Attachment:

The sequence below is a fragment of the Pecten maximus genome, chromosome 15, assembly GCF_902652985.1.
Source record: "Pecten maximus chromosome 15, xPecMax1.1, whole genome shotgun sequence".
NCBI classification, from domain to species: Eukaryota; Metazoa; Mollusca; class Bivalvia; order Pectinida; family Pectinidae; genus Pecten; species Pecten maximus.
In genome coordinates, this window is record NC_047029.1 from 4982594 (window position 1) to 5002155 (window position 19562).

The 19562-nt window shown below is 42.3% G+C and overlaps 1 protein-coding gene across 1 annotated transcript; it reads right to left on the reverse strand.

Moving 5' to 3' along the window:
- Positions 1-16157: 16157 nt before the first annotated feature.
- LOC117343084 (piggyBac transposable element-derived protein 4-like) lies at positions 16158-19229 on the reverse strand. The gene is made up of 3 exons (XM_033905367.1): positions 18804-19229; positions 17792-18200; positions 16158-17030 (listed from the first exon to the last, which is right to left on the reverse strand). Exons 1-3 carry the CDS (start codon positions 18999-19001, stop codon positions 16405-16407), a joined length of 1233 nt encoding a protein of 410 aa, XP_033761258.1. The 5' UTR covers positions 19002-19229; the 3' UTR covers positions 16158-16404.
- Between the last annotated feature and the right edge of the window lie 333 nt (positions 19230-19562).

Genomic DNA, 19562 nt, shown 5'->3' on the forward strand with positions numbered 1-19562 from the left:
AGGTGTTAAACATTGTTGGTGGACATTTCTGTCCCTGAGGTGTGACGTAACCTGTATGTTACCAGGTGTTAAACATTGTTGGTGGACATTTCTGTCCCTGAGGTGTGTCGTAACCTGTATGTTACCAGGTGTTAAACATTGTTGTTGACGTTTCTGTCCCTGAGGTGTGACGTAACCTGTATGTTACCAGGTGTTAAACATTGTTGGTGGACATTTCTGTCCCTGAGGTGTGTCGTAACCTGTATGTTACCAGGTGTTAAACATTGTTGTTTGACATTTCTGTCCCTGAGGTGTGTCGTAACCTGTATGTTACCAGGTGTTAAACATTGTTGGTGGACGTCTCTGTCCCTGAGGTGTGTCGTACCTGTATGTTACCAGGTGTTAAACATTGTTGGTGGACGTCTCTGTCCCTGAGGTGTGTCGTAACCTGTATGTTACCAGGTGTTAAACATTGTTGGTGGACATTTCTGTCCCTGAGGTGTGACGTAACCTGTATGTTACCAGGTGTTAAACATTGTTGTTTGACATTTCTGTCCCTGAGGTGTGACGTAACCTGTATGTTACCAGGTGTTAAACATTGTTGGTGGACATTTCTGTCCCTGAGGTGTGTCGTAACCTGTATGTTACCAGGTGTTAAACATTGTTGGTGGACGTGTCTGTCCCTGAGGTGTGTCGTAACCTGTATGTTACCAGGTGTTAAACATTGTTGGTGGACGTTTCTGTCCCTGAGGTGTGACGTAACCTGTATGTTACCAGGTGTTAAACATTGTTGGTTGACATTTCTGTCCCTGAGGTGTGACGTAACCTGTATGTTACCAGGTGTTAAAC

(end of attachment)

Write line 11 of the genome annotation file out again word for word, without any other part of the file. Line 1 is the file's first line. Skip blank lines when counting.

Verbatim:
AGGTGTTAAACATTGTTGGTGGACATTTCTGTCCCTGAGGTGTGACGTAACCTGTATGTTACCAGGTGTTAAACATTGTTGGTGGACATTTCTGTCCCTGAGGTGTGTCGTAACCTGTATGTTACCAGGTGTTAAACATTGTTGTTGACGTTTCTGTCCCTGAGGTGTGACGTAACCTGTATGTTACCAGGTGTTAAACATTGTTGGTGGACATTTCTGTCCCTGAGGTGTGTCGTAACCTGTATGTTACCAGGTGTTAAACATTGTTGTTTGACATTTCTGTCCCTGAGGTGTGTCGTAACCTGTATGTTACCAGGTGTTAAACATTGTTGGTGGACGTCTCTGTCCCTGAGGTGTGTCGTACCTGTATGTTACCAGGTGTTAAACATTGTTGGTGGACGTCTCTGTCCCTGAGGTGTGTCGTAACCTGTATGTTACCAGGTGTTAAACATTGTTGGTGGACATTTCTGTCCCTGAGGTGTGACGTAACCTGTATGTTACCAGGTGTTAAACATTGTTGTTTGACATTTCTGTCCCTGAGGTGTGACGTAACCTGTATGTTACCAGGTGTTAAACATTGTTGGTGGACATTTCTGTCCCTGAGGTGTGTCGTAACCTGTATGTTACCAGGTGTTAAACATTGTTGGTGGACGTGTCTGTCCCTGAGGTGTGTCGTAACCTGTATGTTACCAGGTGTTAAACATTGTTGGTGGACGTTTCTGTCCCTGAGGTGTGACGTAACCTGTATGTTACCAGGTGTTAAACATTGTTGGTTGACATTTCTGTCCCTGAGGTGTGACGTAACCTGTATGTTACCAGGTGTTAAAC